The rebel forces in America’s latest culture war — the so-called anti-vaxxers — are often described as middle- and upper-class women who breast-feed their children, shop at Whole Foods, endlessly scour the web for vaccine-related conversation, and believe that their thinking supersedes that of doctors. Typically their families earn more than $75,000 a year.

That’s based on findings from various studies, including the National Immunization Surveys conducted by the federal Centers for Disease Control and Prevention’s National Center for Immunization and Respiratory Diseases.
Reports indicate many of the infected weren't vaccinated. The CDC says that the percentage of children who are unvaccinated has quadrupled since 2001. About 25 per cent of parents are delaying vaccinations or allowing only certain vaccines to be used "cafeteria style," said Jennifer Reich, sociologist at the University of Colorado and author of the book "Calling the Shots: Why Parents Reject Vaccines."
"Frankly, these Caucasian, suburban, educated parents believe they can Google the word vaccine and get as much information as anybody," said Paul Offit, a professor of pediatrics and director of the Vaccine Education Center at Children's Hospital of Philadelphia.These people are educated just well enough to make terrible decisions for their children."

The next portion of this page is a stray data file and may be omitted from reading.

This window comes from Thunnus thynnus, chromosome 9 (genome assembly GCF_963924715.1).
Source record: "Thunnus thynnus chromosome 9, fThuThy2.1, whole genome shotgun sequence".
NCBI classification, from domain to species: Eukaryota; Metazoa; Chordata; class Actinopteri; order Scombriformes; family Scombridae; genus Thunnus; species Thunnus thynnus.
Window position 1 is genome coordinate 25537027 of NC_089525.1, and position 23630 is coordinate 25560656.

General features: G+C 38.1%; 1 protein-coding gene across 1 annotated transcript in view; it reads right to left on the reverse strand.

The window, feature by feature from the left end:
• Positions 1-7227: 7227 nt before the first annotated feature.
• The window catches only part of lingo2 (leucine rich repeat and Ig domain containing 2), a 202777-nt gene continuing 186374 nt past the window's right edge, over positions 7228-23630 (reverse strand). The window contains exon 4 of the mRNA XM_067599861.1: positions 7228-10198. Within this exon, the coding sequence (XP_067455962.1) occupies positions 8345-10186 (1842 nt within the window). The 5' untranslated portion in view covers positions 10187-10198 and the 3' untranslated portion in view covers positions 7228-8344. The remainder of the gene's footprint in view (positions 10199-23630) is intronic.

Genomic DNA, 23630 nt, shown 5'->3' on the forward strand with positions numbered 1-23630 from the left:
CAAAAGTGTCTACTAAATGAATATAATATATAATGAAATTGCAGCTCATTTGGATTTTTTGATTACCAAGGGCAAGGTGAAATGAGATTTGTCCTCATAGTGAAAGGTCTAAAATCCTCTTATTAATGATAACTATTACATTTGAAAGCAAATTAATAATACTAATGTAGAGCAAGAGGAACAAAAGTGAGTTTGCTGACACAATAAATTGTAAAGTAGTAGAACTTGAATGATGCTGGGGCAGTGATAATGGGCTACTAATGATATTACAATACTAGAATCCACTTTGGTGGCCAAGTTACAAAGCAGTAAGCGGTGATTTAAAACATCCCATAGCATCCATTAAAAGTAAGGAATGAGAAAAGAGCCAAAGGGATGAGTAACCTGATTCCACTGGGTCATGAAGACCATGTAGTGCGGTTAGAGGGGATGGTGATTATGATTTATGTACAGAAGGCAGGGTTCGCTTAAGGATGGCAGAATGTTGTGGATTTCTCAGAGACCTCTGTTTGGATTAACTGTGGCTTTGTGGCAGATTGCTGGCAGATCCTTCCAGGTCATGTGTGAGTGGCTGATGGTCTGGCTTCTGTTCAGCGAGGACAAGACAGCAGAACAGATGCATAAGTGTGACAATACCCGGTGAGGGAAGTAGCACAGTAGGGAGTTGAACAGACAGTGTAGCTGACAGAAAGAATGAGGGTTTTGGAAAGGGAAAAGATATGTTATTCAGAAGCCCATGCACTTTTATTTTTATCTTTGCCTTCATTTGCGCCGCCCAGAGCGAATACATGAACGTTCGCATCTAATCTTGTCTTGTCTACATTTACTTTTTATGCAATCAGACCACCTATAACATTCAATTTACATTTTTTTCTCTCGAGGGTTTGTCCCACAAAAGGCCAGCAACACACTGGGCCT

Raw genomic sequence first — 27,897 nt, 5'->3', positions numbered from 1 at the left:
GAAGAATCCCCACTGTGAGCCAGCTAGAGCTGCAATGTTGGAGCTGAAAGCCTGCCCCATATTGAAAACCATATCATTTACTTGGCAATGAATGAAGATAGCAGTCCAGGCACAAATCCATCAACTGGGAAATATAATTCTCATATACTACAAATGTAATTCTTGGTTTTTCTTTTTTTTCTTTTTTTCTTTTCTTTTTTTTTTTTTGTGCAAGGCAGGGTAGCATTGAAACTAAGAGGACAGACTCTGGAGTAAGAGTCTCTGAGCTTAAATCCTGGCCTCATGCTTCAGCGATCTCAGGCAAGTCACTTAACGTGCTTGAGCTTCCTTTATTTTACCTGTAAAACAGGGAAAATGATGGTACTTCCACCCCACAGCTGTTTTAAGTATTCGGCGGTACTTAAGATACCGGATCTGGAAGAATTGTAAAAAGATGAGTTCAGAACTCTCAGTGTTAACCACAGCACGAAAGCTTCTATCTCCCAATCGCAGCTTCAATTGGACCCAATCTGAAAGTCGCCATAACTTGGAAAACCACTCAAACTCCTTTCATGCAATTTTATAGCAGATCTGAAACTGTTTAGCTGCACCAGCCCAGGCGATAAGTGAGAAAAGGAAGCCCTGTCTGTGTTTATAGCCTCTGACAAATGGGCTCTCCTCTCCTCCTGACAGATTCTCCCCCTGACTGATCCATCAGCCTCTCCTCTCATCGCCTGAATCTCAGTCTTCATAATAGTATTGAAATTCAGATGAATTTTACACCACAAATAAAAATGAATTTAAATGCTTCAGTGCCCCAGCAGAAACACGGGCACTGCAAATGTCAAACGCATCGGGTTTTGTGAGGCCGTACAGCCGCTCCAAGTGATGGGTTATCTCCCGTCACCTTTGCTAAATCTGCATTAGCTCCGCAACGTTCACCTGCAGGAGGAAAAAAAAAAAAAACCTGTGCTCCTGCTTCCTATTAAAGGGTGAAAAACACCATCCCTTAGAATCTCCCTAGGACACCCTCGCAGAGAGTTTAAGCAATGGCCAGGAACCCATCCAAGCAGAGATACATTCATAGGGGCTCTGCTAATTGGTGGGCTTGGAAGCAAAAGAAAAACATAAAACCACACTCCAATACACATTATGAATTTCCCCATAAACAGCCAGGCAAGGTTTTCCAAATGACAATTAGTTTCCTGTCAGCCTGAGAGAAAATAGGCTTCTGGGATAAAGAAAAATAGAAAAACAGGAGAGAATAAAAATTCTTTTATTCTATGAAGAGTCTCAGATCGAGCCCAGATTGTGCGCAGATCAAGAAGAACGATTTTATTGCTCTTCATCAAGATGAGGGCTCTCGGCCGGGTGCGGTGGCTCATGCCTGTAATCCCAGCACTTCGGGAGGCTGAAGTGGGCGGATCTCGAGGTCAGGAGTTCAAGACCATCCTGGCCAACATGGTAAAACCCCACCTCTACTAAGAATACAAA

Vaccine resistance has become a “form of privilege,” Reich said. Educated mothers develop a sense of entitlement that helps them decide which vaccines are unnecessary, Reich said, adding, “They focus on organic foods, health-promoting practices at home — ways they see of mitigating disease risk.”

Monday, April 22, 2019

Dental Care

The Politics of Autism discusses health care, and explains that autism services can be complicated, creating difficulties for autistic people and their families. 

David Tuller of Kaiser Health News at The Washington Post:
People with autism, cerebral palsy and other developmental disorders face enormous barriers to adequate and timely dental care — on top of their other challenges. Many dentists either avoid treating these patients or lack the skills needed to do so. Some patients with developmental disabilities are unable to endure even regular dental exams or cleanings without general anesthesia.
But most dentists don’t offer it and getting insurance to cover it for routine dental work is often a struggle.
Because it is difficult for them to get treatment, people with developmental disorders suffer “a high burden of dental disease,” according to a 2012 study of more than 4,700 patients published in the Journal of the American Dental Association. Thirty-two percent of the patients studied suffered from untreated cavities and 80 percent from serious gum infections.